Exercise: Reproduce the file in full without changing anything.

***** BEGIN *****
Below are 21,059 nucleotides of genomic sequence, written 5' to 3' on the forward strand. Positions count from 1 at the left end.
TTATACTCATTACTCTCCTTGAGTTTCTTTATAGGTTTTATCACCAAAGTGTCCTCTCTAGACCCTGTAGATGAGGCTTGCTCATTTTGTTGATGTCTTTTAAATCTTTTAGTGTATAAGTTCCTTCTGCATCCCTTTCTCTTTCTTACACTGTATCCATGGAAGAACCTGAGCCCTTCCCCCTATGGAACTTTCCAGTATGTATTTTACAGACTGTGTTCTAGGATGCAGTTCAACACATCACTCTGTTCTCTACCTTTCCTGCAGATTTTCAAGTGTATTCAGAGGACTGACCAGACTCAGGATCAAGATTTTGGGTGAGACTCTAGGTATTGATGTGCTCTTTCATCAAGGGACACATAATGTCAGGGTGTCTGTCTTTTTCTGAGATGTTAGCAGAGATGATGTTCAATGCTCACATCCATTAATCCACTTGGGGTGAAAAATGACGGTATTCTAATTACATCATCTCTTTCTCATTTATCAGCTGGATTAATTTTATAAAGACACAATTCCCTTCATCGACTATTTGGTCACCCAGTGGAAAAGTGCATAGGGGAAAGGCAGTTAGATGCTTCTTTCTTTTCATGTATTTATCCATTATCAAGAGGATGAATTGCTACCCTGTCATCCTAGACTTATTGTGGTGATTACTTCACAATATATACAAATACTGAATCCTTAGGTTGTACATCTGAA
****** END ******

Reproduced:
Below are 21,059 nucleotides of genomic sequence, written 5' to 3' on the forward strand. Positions count from 1 at the left end.
TTATACTCATTACTCTCCTTGAGTTTCTTTATAGGTTTTATCACCAAAGTGTCCTCTCTAGACCCTGTAGATGAGGCTTGCTCATTTTGTTGATGTCTTTTAAATCTTTTAGTGTATAAGTTCCTTCTGCATCCCTTTCTCTTTCTTACACTGTATCCATGGAAGAACCTGAGCCCTTCCCCCTATGGAACTTTCCAGTATGTATTTTACAGACTGTGTTCTAGGATGCAGTTCAACACATCACTCTGTTCTCTACCTTTCCTGCAGATTTTCAAGTGTATTCAGAGGACTGACCAGACTCAGGATCAAGATTTTGGGTGAGACTCTAGGTATTGATGTGCTCTTTCATCAAGGGACACATAATGTCAGGGTGTCTGTCTTTTTCTGAGATGTTAGCAGAGATGATGTTCAATGCTCACATCCATTAATCCACTTGGGGTGAAAAATGACGGTATTCTAATTACATCATCTCTTTCTCATTTATCAGCTGGATTAATTTTATAAAGACACAATTCCCTTCATCGACTATTTGGTCACCCAGTGGAAAAGTGCATAGGGGAAAGGCAGTTAGATGCTTCTTTCTTTTCATGTATTTATCCATTATCAAGAGGATGAATTGCTACCCTGTCATCCTAGACTTATTGTGGTGATTACTTCACAATATATACAAATACTGAATCCTTAGGTTGTACATCTGAA